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Elephants, Chobe, Botswana 2005
Botswana, Okavango Delta 4
Buffalo 2, Chobe, Botswana 2005
Botswana, Linyanti 1

Botswana has been hailed as ‘Africa’s best kept secret’ and is one of the world’s top game viewing destinations. It is a large and often roadless wilderness of savanna, desert, wetlands and saltpans offering a challenging self-drive experience. Its roads are made up of a growing network of tarmac and many rudimentary sand tracks. This is a country where you must have a 4×4 and should always travel in convoy with another vehicle. Most of the national parks and game reserves only offer basic camping facilities with cold showers (and the option of lighting your own donkey boiler!) and long-drop lavatories, but this is slowly changing. In some areas, such as the Central Kalahari there are no facilities at all and you must create your own bush camp with portable shower or bucket and dig a long-drop lavatory with a view! Wherever you are, you must be totally self-sufficient.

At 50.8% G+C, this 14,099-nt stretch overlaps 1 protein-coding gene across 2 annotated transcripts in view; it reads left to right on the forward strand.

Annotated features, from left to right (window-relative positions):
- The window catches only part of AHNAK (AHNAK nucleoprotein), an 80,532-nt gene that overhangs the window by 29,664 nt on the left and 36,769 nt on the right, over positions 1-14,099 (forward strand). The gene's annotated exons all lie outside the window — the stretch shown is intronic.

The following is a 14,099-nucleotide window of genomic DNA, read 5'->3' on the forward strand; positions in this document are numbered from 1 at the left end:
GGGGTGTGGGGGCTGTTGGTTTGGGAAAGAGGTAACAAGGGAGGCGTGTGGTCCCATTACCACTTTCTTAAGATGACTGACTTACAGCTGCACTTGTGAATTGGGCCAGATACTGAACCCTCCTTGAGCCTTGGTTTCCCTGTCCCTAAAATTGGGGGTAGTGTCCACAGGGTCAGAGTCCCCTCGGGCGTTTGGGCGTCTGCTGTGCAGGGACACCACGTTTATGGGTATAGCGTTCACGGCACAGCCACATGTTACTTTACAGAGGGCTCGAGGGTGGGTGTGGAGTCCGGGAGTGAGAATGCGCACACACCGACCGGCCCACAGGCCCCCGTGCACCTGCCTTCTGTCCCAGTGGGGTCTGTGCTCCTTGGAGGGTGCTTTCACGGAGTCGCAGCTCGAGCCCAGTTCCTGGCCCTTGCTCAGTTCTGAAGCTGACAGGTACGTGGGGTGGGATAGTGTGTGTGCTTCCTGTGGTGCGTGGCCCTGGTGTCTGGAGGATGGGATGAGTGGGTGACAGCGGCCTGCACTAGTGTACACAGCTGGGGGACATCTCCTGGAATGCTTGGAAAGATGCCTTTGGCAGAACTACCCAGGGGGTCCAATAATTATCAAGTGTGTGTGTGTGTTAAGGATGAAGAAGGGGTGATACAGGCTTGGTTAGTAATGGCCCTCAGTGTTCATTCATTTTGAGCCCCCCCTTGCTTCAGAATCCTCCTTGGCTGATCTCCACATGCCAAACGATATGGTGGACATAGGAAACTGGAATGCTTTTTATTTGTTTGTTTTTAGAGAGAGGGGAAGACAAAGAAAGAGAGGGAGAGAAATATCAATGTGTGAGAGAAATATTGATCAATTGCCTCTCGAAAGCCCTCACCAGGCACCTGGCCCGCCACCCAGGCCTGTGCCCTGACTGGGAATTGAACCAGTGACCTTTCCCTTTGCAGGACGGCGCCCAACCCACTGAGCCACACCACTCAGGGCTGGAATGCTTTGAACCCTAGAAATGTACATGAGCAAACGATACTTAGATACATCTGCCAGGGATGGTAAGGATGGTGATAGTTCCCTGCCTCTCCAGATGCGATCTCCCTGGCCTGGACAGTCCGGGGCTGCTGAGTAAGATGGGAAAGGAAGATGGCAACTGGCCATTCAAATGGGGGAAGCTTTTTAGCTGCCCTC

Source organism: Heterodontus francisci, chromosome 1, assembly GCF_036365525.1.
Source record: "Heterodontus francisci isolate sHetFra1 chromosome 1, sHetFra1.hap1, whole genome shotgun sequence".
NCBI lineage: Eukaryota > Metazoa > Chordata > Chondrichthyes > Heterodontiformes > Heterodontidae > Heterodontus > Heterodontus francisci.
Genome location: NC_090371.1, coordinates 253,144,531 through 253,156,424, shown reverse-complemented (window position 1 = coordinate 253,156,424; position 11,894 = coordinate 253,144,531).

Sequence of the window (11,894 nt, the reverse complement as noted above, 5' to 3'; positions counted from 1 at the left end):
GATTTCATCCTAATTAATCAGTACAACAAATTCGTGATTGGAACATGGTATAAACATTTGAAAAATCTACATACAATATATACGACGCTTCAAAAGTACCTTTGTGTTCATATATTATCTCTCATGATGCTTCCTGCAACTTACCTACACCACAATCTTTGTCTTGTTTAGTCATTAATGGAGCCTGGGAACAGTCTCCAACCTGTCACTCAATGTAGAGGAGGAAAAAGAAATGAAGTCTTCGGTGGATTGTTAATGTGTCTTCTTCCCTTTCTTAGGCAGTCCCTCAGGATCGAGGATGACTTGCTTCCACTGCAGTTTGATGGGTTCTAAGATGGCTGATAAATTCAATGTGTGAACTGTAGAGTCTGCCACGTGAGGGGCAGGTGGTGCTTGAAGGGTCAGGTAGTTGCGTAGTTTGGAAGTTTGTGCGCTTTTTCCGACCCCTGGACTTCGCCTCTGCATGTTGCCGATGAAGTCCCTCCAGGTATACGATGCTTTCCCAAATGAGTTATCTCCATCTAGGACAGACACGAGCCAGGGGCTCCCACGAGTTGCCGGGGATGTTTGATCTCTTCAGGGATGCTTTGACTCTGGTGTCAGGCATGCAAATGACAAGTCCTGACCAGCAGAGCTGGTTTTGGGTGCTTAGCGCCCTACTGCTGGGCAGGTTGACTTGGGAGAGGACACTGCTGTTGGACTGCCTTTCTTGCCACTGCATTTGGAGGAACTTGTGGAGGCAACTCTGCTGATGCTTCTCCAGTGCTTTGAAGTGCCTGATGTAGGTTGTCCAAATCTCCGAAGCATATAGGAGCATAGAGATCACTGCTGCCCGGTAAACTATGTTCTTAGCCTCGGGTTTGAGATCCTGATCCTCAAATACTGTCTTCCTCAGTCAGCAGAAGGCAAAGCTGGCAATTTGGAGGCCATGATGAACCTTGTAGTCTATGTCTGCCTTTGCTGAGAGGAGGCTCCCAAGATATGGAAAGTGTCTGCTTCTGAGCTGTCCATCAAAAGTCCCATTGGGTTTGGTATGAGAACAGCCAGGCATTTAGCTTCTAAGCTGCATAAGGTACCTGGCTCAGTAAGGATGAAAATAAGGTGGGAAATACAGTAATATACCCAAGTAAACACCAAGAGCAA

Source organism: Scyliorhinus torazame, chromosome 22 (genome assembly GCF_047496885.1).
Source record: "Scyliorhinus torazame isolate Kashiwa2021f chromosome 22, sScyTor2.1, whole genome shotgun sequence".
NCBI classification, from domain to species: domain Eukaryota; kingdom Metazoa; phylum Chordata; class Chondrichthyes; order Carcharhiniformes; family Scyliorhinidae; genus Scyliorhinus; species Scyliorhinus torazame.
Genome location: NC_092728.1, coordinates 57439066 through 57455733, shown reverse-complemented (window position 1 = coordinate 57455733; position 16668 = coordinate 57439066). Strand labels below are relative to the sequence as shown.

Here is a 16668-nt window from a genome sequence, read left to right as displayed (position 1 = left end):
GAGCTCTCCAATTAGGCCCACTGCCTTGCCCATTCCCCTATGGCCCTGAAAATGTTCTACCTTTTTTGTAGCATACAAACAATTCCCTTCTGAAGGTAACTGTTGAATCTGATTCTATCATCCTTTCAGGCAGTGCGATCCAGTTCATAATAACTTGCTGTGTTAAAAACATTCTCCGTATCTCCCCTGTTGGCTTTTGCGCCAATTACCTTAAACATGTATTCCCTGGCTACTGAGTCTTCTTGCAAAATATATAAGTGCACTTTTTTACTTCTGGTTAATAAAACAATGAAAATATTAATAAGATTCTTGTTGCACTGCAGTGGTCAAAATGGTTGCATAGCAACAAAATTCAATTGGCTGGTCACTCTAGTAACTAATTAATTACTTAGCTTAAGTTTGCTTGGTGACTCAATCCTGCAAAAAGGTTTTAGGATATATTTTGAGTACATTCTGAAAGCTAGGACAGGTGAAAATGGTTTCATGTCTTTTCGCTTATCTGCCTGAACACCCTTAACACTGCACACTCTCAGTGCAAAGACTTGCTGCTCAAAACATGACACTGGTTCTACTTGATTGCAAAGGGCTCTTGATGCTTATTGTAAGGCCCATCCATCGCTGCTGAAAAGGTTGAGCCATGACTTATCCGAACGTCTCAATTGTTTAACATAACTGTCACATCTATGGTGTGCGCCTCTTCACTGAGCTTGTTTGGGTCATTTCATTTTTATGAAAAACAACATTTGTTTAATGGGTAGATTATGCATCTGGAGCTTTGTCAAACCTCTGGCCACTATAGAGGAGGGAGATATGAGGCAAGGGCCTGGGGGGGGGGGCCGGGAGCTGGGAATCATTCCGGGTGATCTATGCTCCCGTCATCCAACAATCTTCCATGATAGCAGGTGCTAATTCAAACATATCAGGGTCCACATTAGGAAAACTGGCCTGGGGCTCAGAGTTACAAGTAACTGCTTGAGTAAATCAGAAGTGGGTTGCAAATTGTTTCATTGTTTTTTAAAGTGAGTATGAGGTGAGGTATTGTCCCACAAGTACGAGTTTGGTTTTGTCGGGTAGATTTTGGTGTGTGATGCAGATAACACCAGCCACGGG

None of the national parks and game reserves in Botswana are fenced and the wildlife moves freely through the camps.

In line with many of Africa’s national parks, off-road and night driving is not permitted except when staying in private lodges or unless otherwise specified.


Okavango Delta

The Okavango is a unique ecosystem of papyrus-lined waterways, knee-deep floodplains, water-lily lagoons, shady forest glades and rich savannah grasslands. The water of the Okavango literally floats on a saturated sea of sand. The game viewing in this area is outstanding and the Okavango is rated as the best all-encompassing safari destination in the world.

Moremi Game Reserve

This reserve is one of the world’s leading wildlife areas. The mosaic of grasslands, floodplains, palm-tree islets, forests, lily lagoons and winding water channels combine to form a perfectly constructed puzzle, in which animals wander as they please.